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A Personal Note On The Deconstruct/Verve Acquisition

Hey, it’s great to have you here on my blog. I think today we have a lot of new readers, so I am happy to announce a number of exciting new things. First, my blog last year had the fewest posts it has had since I started blogging three years ago and now I can tell you why: I left Aol to start a company in the online advertising space: Deconstruct Media. I am also happy to announce that that company has subsequently been acquired by Verve Wireless.

It is a great day for Deconstruct, for my team, and for me personally. I think every start-up wants the outcome to have a few components: Great growth opportunities for the team, good financial outcomes, and the chance to take the technology that you have built and distribute it to a huge audience. Being a part of Verve will allow us to bring really great online advertising tools to thousands of publishers and advertisers and I think that is why we build these things. Everyone likes to see their technology used and we are no different.

I imagine that people come to blogs like this one hoping to get a little bit of insight into, “what it’s like”. It’s hard. As Brian O’Kelley told me the first time I met him, “There are only two emotions: Utter euphoria and abject terror, and you alternate between these two extremes rapidly.”

Two quick stories to illustrate this with some color:

I had an original technical co-founder that I started working on the project with. When I left Aol and went full-time on Deconstruct, we met and I said, “ok, quit your day job and let’s do this.” Unfortunately, given his circumstances, he felt like he couldn’t pull the trigger. So there I am, unemployed, without a technical person on my project. I started beating the bushes for a technical co-founder and within two weeks Dimitrij decided to jump on board. Everyone talks about the value of a quick yes or no from investors, but when you are recruiting a tech lead for your project and sitting around burning cash while you do it, having someone rapidly decide to take a huge risk and give you their time is an amazingly precious gift.

Much later, as I was attempting to raise our first round, I met with a well-known seed stage VC trying to find a lead for my deal and they asked who else was investing. One of the names I gave them was Jerry Neumann, which of course made them say, “Oh, Jerry is awesome, we will call him to reference check”. Then I got a call from the VC saying, “We chatted with Jerry and he said he wasn’t in.” My heart almost fell out of my shoe. I called Jerry– freaking out– and we agreed to meet the next day. I thought I was going into that meeting to find out my round had now fallen completely apart while I had wandered the country looking for a lead investor. I kick off my meeting with Jerry with a statement along the lines of, “Can we post-mortem this so I can understand what I am supposed to do next time?” and he discusses common mistakes in fund-raising. Then he says, “We gotta get moving on this. I will lead this round, I am sending you a term sheet right now (click), ok, you have it, and I will get <well-known VC> to participate as well.” When I got up to walk out of that meeting, I found that my feet did not touch the ground.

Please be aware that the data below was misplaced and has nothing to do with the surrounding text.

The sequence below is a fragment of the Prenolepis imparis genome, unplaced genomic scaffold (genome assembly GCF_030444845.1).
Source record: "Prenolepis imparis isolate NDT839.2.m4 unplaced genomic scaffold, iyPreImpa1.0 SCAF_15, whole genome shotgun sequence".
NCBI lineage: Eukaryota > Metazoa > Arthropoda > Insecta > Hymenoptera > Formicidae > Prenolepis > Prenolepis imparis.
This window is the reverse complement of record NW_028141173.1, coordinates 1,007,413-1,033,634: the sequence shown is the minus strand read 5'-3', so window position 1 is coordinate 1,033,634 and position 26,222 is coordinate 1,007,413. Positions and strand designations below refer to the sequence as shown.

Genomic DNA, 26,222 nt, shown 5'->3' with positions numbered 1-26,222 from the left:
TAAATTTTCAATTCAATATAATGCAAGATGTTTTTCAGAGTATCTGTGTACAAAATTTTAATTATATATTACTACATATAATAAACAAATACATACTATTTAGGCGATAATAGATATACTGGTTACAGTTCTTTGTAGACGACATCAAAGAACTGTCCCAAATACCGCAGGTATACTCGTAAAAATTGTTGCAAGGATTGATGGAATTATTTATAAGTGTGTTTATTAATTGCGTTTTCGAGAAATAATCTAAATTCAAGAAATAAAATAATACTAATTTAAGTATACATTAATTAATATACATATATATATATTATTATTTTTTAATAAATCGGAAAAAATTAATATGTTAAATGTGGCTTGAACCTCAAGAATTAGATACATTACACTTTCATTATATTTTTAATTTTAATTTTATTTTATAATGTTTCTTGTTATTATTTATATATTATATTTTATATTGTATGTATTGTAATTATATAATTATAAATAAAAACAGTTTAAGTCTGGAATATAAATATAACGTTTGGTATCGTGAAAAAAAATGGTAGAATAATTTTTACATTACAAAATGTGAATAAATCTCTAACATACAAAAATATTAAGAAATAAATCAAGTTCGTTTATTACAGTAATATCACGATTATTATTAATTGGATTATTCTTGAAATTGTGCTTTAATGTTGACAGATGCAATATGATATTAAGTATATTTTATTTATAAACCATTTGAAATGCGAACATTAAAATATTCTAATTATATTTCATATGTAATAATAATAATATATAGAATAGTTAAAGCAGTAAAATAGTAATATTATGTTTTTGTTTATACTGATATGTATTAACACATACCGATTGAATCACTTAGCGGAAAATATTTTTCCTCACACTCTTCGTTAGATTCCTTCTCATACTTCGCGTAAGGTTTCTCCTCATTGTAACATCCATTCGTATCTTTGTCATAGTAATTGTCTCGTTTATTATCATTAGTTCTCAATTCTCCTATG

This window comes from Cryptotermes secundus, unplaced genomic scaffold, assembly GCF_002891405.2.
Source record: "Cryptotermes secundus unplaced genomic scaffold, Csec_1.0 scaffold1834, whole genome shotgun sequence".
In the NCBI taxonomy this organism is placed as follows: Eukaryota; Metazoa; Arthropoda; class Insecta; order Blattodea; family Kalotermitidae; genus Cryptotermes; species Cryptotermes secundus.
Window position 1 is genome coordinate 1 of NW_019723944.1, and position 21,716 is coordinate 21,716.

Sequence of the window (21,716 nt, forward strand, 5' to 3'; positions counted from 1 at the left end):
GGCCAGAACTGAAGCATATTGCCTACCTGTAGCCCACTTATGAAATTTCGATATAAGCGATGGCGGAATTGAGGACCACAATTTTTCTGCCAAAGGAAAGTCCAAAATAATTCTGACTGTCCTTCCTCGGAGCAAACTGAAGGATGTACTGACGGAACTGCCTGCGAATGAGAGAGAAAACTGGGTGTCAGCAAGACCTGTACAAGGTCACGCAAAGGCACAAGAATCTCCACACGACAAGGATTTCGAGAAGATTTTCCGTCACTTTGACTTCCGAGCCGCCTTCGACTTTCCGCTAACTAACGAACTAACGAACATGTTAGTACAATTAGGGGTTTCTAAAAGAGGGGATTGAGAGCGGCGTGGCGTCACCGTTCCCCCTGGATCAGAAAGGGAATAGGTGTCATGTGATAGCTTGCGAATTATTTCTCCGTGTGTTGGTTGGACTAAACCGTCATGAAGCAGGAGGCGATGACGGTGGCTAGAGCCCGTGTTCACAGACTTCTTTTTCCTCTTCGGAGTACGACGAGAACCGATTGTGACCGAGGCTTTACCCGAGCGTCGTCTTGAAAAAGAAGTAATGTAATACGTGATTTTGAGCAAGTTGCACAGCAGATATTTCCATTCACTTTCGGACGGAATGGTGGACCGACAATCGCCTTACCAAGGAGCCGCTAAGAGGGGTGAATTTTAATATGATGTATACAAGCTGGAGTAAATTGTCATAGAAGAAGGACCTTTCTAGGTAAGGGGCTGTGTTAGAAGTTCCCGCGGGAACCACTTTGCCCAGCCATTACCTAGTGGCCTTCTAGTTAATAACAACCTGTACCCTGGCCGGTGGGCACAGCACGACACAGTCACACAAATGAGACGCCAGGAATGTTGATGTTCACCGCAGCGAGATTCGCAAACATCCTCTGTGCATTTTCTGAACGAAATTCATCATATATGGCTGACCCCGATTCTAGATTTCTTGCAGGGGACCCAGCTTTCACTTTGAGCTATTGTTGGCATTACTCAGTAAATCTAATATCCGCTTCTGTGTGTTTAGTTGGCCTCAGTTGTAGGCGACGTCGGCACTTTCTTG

We ultimately were acquired before we ever closed our seed round, but I will remain indebted to Jerry for life.


That is how it goes when you are an entrepreneur. Every one of us has those stories.

At a moment when my blog readership will never be higher, it is a good time to thank some people. Deconstruct Media was a company for less than a year, yet in that year I participated in more than 500 meetings. There are literally hundreds of people that helped shape the good things that happened, but these are a few special people:

Dimitrij Denissenko: You could not ask for a better technical superstar to be involved in your company. I always tell people that a great architect is someone that recognizes when you need to design a part of the code for flexibility vs focusing on shipping features quickly. Dimitrij made great tradeoffs. And he put up with me.

John Medforth and John Adler: nuff’ said.

Jerry Neumann: Best angel investor in NYC.

Greg Yardley: Online advertising superstar, opened doors without asking questions, and a good friend.

Gil Beyda: You know an investor is good when he passes on your deal, but takes the time to introduce you to potential customers.

Mike Subelsky: I would not have done it without him. I consider him a better friend than I think he gives himself credit for.

Connie Hwang: My wife is a saint. She makes me a better person and she puts up with all this.

The list is so much longer, I could write a book. People that committed to participating in the round, investors that passed quickly, people that returned calls, our awesome beta publishers and the advertisers that bought campaigns from them.

I am immensely grateful for the success of Deconstruct and super-excited about the things we are going to do at Verve. Many new blog posts chronicling more of these tales are coming.

Interested in Cogmap? This is an org chart wiki that I built because the world needs a wikipedia for organization charts. If you think the charts you found seem out-of-date, don’t write off Cogmap, update it. The only solution to better data is better community.

One Response to “A Personal Note On The Deconstruct/Verve Acquisition”

  1. Rob Wilkerson Says:

    I know we talked about it over dinner, but congratulations again. This is awesome stuff. I’ve never known anyone who’s been acquired before. :-)